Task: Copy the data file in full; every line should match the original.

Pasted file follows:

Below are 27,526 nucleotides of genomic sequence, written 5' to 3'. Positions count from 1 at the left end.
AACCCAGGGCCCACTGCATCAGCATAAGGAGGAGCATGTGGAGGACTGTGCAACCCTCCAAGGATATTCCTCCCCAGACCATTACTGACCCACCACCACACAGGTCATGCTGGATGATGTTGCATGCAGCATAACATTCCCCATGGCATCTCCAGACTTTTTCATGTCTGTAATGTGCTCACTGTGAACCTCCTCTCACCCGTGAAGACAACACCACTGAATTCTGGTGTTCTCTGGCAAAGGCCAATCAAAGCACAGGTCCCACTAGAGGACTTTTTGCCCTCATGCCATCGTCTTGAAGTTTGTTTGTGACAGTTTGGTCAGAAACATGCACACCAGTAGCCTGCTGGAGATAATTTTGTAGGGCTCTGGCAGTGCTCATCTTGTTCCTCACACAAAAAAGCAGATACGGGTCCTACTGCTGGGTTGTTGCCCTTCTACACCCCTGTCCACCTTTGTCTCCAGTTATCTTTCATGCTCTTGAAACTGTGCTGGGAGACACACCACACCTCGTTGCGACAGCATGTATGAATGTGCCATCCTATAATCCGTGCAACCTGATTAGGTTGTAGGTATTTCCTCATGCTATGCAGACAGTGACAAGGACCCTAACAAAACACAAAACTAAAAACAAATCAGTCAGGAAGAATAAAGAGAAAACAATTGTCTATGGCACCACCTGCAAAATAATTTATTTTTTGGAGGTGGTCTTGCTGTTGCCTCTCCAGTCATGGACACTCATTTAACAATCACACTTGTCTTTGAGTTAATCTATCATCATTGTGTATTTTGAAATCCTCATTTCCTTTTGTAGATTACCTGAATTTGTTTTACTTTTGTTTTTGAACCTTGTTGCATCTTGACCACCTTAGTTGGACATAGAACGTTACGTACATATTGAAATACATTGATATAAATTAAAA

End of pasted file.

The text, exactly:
Below are 27,526 nucleotides of genomic sequence, written 5' to 3'. Positions count from 1 at the left end.
AACCCAGGGCCCACTGCATCAGCATAAGGAGGAGCATGTGGAGGACTGTGCAACCCTCCAAGGATATTCCTCCCCAGACCATTACTGACCCACCACCACACAGGTCATGCTGGATGATGTTGCATGCAGCATAACATTCCCCATGGCATCTCCAGACTTTTTCATGTCTGTAATGTGCTCACTGTGAACCTCCTCTCACCCGTGAAGACAACACCACTGAATTCTGGTGTTCTCTGGCAAAGGCCAATCAAAGCACAGGTCCCACTAGAGGACTTTTTGCCCTCATGCCATCGTCTTGAAGTTTGTTTGTGACAGTTTGGTCAGAAACATGCACACCAGTAGCCTGCTGGAGATAATTTTGTAGGGCTCTGGCAGTGCTCATCTTGTTCCTCACACAAAAAAGCAGATACGGGTCCTACTGCTGGGTTGTTGCCCTTCTACACCCCTGTCCACCTTTGTCTCCAGTTATCTTTCATGCTCTTGAAACTGTGCTGGGAGACACACCACACCTCGTTGCGACAGCATGTATGAATGTGCCATCCTATAATCCGTGCAACCTGATTAGGTTGTAGGTATTTCCTCATGCTATGCAGACAGTGACAAGGACCCTAACAAAACACAAAACTAAAAACAAATCAGTCAGGAAGAATAAAGAGAAAACAATTGTCTATGGCACCACCTGCAAAATAATTTATTTTTTGGAGGTGGTCTTGCTGTTGCCTCTCCAGTCATGGACACTCATTTAACAATCACACTTGTCTTTGAGTTAATCTATCATCATTGTGTATTTTGAAATCCTCATTTCCTTTTGTAGATTACCTGAATTTGTTTTACTTTTGTTTTTGAACCTTGTTGCATCTTGACCACCTTAGTTGGACATAGAACGTTACGTACATATTGAAATACATTGATATAAATTAAAA